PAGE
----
COVID-19 was the United States’ fourth leading cause of death in 2022, reported by the Centers for Disease Control and Prevention Friday.
Among the report’s highlights:
- In 2022, about 3,273,705 deaths occurred in the U.S.
- The leading causes of death were heart disease, cancer and unintentional injuries.
- The highest death rates were among American Indian, Alaska Native or Black males who were 85 or older.
The annual mortality statistics is collected by the National Center for Health Statistics’ National Vital Statistics System using death certificate data.
According to the CDC, the estimated age-adjusted death rate for the U.S. population decreased 5.3% compared to 2021.
CNN said, “About 1 out of every 13 deaths in the US in 2022 was associated with COVID-19,” killing almost 245,000 people and being an underlying cause of death for about 187,000 others.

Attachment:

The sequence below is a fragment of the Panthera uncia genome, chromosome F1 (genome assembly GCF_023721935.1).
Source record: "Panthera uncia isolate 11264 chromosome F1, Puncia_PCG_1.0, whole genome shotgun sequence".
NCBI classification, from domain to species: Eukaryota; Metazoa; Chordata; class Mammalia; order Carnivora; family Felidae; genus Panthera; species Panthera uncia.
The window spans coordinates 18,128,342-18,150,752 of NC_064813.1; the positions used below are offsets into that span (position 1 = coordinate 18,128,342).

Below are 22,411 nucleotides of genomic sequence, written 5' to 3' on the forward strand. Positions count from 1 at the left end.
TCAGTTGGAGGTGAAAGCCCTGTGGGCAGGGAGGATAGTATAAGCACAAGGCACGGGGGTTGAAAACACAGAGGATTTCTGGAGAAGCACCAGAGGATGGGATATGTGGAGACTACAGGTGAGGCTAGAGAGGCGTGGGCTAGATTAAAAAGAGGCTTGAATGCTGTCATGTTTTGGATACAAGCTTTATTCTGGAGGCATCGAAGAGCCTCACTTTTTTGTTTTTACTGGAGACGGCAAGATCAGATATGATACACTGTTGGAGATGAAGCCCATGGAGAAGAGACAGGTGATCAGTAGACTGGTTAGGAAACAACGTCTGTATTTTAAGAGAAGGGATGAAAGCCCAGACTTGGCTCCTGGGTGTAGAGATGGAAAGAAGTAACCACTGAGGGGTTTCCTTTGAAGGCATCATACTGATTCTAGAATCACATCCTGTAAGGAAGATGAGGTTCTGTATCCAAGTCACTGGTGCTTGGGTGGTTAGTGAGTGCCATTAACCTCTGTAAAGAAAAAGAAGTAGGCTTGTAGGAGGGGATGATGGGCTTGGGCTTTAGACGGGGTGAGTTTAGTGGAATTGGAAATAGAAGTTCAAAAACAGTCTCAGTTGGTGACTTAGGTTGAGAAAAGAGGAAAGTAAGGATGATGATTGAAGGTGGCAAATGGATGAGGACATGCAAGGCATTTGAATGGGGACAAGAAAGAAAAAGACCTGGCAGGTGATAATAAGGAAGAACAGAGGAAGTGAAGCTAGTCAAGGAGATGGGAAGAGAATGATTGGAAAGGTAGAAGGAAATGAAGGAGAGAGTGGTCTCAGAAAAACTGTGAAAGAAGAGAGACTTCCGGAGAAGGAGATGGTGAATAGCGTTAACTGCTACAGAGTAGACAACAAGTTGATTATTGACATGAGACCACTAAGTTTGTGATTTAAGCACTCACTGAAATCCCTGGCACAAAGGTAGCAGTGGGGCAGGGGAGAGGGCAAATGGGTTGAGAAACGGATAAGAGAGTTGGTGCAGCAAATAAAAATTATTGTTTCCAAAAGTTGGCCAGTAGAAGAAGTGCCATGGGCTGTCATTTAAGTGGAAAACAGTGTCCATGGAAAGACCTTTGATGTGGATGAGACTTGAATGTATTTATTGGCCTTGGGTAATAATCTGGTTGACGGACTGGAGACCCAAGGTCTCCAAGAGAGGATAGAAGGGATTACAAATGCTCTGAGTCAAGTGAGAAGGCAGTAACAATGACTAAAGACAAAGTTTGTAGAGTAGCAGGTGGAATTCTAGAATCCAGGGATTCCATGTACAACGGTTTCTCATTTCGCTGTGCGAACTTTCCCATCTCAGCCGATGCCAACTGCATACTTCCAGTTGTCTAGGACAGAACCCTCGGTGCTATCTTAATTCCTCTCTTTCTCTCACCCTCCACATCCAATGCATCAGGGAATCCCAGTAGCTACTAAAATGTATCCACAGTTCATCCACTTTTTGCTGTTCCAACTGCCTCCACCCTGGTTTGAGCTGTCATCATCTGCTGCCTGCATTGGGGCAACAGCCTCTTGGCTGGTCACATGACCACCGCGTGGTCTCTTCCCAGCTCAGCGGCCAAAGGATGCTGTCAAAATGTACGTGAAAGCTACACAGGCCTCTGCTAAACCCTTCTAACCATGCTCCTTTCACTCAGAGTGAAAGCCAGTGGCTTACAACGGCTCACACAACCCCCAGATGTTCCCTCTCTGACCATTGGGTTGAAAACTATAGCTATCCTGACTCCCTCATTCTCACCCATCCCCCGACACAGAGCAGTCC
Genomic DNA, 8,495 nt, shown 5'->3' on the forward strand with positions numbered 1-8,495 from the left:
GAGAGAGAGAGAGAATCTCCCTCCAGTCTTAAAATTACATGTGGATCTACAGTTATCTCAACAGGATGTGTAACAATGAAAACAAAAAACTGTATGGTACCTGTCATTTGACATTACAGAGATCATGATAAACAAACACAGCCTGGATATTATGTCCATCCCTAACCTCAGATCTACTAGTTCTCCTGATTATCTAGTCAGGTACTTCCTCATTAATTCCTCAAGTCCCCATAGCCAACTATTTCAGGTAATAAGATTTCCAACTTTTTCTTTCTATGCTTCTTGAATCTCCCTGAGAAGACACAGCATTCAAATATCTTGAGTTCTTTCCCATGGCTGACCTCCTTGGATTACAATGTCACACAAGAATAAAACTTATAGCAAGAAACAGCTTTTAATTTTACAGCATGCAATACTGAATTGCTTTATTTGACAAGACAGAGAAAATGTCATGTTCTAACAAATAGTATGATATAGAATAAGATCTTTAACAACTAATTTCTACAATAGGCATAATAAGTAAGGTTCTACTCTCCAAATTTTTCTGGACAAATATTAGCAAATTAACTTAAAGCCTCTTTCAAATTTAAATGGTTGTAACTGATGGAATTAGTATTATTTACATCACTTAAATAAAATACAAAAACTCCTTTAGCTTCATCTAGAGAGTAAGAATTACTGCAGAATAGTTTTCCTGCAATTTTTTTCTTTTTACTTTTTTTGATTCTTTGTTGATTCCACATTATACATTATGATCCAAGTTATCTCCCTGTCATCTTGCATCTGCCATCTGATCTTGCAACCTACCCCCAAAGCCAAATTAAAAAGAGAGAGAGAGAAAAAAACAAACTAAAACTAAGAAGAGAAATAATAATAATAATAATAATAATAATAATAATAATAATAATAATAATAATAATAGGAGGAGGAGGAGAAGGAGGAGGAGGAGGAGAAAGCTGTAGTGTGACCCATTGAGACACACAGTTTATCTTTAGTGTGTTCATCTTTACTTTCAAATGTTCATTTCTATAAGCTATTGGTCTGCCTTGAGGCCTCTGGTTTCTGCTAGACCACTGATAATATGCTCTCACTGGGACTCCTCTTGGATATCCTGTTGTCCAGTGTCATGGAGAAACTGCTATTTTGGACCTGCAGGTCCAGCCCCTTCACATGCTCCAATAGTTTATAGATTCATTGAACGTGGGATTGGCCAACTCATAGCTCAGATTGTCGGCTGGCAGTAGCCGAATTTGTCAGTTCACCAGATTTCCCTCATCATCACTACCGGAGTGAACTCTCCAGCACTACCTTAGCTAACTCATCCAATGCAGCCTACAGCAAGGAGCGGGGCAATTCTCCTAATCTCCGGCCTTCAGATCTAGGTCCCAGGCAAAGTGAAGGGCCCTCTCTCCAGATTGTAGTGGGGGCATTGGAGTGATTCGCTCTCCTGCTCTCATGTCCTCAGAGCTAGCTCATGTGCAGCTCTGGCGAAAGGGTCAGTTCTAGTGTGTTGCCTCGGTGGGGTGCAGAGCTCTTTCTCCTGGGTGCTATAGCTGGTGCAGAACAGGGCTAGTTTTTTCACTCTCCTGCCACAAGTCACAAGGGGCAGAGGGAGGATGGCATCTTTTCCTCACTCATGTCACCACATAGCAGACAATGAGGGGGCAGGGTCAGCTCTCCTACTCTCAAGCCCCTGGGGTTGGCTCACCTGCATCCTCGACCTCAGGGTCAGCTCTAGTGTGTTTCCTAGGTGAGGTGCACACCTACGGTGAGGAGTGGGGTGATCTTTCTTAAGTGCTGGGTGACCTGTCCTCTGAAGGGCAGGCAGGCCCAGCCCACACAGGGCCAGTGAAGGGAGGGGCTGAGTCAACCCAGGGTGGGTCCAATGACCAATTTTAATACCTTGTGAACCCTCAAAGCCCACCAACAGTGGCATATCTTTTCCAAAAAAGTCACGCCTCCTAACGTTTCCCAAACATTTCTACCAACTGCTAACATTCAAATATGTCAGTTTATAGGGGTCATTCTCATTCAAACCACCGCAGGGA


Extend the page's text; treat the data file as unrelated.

Farida Ahmad, the mortality surveillance lead for the national statistics agency and an author of the report, told CBS News the numbers are still a preliminary estimate, since it takes longer for death certificates from unintentional injuries — which can include suicides, homicides or drug-overdose deaths — to be completed.
When the agency publishes its final numbers for 2022 in December, Ahmad predicts only small changes will be seen, CBS News reported.
Mortality rates for both heart disease and cancer increased in 2022, CNN said. “Nearly 700,000 people died from heart disease, and about 608,000 people died from cancer,” the news outlet added.
The report said while the overall death rate decreased, the cancer rate increased between 2021-2022, a trend that hasn’t occurred since 1999.
CNN said the pandemic could have contributed to the increase, since evidence from one study suggests people who have COVID-19 are at a higher risk for cardiovascular disease for at least a year afterward.
Ahmad told CBS News, “If you’re, say, already trying to recover from an accident, or your body’s already dealing with a severe condition, and then you add COVID on top of that, that can make it that much harder for you to recover from what you were trying to recover from.”
The CDC report said the “data can guide public health policies and interventions aimed at reducing mortality directly or indirectly associated with the COVID-19 pandemic and among persons most affected, including persons who are older, male or from members of certain racial and ethnic minority groups.”